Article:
Nvidia’s new cuLitho software library for computational lithography will reportedly use less power and enable faster design. It will also enable the industry to build more powerful, more energy-efficient next-generation processors that are “2nm and beyond,” the company said.

TSMC, the world’s largest contract chip manufacturer, is incorporating Nvidia’s cuLitho software library into its processes, while electronic design automation leader Synopsis is integrating it into its software. Equipment maker ASML is also collaborating with Nvidia on cuLitho and GPUs, the company said.

Better Electronic Design Automation (EDA) tools are an important enabler both for the move down to 2nm and beyond, and also for the growing custom silicon space, Harrowell said.

“It will be interesting to see what exactly you can do with this as a real EDA AI breakthrough could have the ironic consequence of empowering custom developers at the expense of big name chipmakers,” he added.

Two New Nvidia GPUs

Nvidia on Tuesday also announced two new GPUs for specific generative AI inference workloads. They are:

  • Nvidia L4. This GPU can reportedly deliver 120 times more AI-powered video performance than CPUs. It offers enhanced video decoding and transcoding capabilities, video streaming, augmented reality and generative AI video. Google Cloud is the first cloud service provider to offer L4 to its customers, Nvidia said.

  • Nvidia H100 NVL. This GPU is for deploying massive language models like ChatGPT at scale. IT features 94GB of memory and delivers up to 12 times faster performance at GPT-3 compared to the prior generation A100 at data center scale, the company said.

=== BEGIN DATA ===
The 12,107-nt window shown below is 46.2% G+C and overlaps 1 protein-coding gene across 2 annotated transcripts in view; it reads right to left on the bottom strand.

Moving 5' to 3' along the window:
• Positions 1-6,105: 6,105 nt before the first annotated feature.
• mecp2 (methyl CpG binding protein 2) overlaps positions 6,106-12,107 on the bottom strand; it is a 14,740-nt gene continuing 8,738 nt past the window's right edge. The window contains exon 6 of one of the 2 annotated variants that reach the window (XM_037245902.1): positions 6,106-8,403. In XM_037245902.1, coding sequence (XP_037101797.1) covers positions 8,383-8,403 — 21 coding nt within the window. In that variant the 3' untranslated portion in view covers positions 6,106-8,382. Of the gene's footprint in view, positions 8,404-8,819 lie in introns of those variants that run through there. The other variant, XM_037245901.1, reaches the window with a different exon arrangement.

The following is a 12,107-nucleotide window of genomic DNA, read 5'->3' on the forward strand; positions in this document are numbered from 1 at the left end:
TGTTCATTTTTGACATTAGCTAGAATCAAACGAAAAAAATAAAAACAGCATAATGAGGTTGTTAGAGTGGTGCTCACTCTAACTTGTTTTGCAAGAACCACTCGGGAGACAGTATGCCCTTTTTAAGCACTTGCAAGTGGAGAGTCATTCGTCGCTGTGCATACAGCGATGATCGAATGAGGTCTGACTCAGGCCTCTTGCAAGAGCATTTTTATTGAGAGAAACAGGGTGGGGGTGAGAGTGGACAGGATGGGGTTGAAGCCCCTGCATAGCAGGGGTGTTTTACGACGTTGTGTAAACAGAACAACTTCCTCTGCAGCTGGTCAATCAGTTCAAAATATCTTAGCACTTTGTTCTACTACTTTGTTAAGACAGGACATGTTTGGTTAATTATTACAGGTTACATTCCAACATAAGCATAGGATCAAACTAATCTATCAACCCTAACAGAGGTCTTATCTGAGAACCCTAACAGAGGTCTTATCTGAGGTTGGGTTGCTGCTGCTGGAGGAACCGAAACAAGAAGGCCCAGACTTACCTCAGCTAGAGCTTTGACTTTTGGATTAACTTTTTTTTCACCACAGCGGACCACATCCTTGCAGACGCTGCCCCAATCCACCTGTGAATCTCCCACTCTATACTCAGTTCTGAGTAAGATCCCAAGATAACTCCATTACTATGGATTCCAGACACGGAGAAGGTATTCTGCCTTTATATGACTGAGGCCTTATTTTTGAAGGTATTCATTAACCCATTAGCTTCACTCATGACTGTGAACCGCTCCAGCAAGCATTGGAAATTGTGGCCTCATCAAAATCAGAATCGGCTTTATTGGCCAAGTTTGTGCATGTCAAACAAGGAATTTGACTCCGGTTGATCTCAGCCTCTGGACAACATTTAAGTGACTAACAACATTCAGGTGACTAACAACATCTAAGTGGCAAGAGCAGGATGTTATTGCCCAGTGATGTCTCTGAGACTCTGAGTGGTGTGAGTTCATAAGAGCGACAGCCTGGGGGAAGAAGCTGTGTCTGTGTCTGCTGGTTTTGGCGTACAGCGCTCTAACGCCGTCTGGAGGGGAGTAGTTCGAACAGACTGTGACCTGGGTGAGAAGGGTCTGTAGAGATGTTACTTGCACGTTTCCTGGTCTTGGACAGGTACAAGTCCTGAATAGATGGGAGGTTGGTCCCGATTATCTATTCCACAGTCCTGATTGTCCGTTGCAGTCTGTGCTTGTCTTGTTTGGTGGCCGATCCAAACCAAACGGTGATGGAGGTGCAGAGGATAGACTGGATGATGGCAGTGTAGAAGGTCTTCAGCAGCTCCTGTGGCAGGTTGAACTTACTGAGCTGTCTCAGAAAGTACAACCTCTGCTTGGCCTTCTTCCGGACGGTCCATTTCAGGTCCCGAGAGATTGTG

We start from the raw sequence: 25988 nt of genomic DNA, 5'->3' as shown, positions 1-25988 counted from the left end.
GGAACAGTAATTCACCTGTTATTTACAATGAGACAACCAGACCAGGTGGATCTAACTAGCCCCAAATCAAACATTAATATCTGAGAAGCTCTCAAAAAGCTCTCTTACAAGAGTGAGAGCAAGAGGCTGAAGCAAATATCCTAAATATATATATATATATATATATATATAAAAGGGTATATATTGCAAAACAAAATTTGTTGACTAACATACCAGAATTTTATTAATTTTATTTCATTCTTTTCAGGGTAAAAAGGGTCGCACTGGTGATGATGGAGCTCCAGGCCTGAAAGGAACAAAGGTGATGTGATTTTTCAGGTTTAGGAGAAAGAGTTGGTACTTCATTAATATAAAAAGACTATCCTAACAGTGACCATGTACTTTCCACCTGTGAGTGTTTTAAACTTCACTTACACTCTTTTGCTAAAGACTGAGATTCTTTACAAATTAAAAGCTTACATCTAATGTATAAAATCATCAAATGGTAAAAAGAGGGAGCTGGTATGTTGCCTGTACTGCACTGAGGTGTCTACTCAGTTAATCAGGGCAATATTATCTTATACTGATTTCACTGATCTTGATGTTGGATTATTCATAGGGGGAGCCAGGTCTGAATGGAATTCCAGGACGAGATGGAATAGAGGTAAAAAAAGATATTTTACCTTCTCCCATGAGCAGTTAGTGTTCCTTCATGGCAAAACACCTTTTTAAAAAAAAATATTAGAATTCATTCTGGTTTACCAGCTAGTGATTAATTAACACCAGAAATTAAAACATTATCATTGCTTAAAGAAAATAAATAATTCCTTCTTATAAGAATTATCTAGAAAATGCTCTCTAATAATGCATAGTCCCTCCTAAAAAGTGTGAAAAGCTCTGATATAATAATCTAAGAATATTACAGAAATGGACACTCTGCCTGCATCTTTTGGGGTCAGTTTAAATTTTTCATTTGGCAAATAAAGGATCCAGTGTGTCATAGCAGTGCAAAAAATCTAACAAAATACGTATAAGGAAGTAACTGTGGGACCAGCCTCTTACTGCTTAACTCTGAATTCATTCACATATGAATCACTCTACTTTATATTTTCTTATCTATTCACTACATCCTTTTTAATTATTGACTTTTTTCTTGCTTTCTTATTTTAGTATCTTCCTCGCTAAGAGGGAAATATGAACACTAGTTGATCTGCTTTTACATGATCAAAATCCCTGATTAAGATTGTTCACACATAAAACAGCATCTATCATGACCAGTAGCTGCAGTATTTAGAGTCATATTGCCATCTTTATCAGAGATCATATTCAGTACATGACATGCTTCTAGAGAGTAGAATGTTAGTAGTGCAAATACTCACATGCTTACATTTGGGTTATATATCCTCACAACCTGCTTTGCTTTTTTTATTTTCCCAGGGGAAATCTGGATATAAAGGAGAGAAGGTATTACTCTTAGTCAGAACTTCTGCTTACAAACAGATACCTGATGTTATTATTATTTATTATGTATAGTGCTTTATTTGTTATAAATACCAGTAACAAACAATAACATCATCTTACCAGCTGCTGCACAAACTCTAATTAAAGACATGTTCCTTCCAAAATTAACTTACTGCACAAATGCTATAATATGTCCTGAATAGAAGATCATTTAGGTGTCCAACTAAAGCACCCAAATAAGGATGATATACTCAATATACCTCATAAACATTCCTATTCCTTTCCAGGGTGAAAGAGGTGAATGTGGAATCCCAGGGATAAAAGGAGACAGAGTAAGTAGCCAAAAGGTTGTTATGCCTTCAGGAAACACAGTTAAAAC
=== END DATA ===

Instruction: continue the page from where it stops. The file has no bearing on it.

“The H100 NVL addresses the demand for scalability in the face of continuing AI model growth by enhancing last year’s H100 with double the NVLink chip-to-chip interconnects, which helps with building large clusters,” Harrowell said. “Interestingly, NVIDIA is emphasizing inference serving rather than training with this feature — although model training is more commonly associated with HPC-style clusters, it’s possible that I/O is a latency bottleneck for inference when very large models are split across multiple accelerators.”

Cloud Partnerships and Other Hardware Announcements

Nvidia also made several announcements with cloud service providers. They include:

  • Microsoft announced it will make Nvidia’s industrial metaverse available on Azure. More specifically, Azure will host the Nvidia Omniverse Cloud, a platform-as-a-service that gives customers instant access to a full-stack environment to develop, deploy and manage industrial metaverse applications.

  • Microsoft also announced that it will integrate Nvidia Omniverse with Microsoft 365 applications, such as Teams, SharePoint and OneDrive.  

  • Oracle Cloud Infrastructure and other cloud service providers also announced that they are offering products and services running on Nvidia’s H100 Tensor Core GPU. Amazon Web Services said its forthcoming EC2 UltraClusters of P5 instances can scale up to 20,000 interconnected H100 GPUs.

  • Nvidia and Quantum Machines announced they have built a GPU-accelerated quantum computing system called the Nvidia DGX Quantum, which is powered by the Nvidia Grace Hopper Superchip.

About the Author(s)

Wylie Wong

Regular Contributor

Wylie Wong is a journalist and freelance writer specializing in technology, business and sports. He previously worked at CNET, Computerworld and CRN and loves covering and learning about the advances and ever-changing dynamics of the technology industry. On the sports front, Wylie is co-author of Giants: Where Have You Gone, a where-are-they-now book on former San Francisco Giants. He previously launched and wrote a Giants blog for the San Jose Mercury News, and in recent years, has enjoyed writing about the intersection of technology and sports.